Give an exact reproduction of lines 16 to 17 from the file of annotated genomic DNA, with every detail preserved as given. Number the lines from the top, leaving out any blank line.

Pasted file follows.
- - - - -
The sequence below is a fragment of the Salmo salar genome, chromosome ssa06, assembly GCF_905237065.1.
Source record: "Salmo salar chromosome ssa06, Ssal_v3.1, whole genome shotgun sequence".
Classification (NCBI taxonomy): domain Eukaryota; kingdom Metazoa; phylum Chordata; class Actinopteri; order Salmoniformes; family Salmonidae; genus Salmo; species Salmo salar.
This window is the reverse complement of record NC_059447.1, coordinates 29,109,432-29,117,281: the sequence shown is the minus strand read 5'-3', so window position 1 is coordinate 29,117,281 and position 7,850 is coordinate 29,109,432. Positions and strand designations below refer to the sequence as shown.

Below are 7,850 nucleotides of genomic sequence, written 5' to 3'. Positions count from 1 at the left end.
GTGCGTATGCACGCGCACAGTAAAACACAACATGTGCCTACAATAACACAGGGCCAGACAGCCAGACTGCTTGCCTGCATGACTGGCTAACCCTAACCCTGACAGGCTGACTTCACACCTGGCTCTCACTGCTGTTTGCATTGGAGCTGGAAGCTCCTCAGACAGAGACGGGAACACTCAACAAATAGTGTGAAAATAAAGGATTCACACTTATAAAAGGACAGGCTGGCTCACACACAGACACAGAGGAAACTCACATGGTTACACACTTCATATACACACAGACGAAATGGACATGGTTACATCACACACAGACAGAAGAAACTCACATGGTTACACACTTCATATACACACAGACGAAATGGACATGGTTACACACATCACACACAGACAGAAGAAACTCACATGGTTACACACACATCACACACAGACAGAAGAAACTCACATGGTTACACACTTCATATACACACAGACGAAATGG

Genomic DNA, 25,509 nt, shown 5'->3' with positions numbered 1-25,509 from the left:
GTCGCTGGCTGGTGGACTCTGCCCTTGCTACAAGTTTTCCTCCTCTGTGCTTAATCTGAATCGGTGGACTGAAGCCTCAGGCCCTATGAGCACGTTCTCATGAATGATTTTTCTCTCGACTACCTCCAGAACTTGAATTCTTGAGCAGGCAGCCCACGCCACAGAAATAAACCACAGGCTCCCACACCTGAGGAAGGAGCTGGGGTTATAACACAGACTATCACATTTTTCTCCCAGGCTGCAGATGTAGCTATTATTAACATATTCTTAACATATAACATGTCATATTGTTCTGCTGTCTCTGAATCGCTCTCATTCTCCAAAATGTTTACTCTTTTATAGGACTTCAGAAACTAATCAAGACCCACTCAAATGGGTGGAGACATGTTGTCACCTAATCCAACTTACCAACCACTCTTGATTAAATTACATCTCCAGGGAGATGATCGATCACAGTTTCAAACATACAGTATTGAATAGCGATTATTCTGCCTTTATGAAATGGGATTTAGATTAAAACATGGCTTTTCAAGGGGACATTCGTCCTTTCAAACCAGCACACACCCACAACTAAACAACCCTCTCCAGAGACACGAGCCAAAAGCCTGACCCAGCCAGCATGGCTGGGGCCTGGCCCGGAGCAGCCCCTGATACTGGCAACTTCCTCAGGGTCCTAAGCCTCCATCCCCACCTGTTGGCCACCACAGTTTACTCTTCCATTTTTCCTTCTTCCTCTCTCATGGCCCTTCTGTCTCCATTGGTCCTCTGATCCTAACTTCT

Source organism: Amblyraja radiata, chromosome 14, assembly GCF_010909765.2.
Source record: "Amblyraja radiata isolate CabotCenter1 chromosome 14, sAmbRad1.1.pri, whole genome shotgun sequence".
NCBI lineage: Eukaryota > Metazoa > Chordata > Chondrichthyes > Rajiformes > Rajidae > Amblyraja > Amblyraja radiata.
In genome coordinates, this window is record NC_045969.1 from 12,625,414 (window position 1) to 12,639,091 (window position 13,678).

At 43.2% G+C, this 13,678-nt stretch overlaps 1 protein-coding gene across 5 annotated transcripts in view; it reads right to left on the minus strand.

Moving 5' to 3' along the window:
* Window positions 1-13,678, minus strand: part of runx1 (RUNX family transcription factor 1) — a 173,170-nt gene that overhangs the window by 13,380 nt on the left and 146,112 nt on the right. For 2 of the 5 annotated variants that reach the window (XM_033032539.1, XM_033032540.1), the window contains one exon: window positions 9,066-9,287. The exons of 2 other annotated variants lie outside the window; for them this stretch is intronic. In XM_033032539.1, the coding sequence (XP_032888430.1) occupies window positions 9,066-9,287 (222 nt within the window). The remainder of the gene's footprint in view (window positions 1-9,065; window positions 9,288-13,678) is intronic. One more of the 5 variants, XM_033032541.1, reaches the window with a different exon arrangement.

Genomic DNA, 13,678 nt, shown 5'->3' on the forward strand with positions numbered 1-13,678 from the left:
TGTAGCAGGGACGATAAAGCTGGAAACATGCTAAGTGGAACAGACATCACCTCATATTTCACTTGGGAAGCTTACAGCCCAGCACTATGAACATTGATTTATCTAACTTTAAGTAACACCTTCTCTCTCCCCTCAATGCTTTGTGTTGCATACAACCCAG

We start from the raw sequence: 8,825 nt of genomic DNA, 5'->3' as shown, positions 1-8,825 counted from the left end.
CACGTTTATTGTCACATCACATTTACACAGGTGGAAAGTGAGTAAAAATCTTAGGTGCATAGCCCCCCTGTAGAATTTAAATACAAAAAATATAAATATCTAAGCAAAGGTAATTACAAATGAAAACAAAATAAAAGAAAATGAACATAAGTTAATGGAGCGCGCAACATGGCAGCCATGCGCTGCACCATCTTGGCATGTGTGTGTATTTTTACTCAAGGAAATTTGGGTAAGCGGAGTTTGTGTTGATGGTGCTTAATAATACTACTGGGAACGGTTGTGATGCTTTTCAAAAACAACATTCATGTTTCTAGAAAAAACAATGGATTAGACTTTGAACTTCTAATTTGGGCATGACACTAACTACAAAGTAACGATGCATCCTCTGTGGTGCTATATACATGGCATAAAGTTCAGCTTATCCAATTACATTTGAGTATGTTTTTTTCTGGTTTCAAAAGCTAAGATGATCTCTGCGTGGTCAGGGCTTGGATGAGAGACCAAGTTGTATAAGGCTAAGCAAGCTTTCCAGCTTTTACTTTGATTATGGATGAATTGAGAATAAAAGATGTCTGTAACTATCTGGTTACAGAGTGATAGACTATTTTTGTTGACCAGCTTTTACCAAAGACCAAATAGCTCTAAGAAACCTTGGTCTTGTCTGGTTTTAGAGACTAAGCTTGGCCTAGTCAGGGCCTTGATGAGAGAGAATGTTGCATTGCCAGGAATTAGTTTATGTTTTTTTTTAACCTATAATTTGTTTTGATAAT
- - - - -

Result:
Genomic DNA, 13,678 nt, shown 5'->3' on the forward strand with positions numbered 1-13,678 from the left:
TGTAGCAGGGACGATAAAGCTGGAAACATGCTAAGTGGAACAGACATCACCTCATATTTCACTTGGGAAGCTTACAGCCCAGCACTATGAACATTGATTTATCTAACTTTAAGTAACACCTTCTCTCTCCCCTCAATGCTTTGTGTTGCATACAACCCAG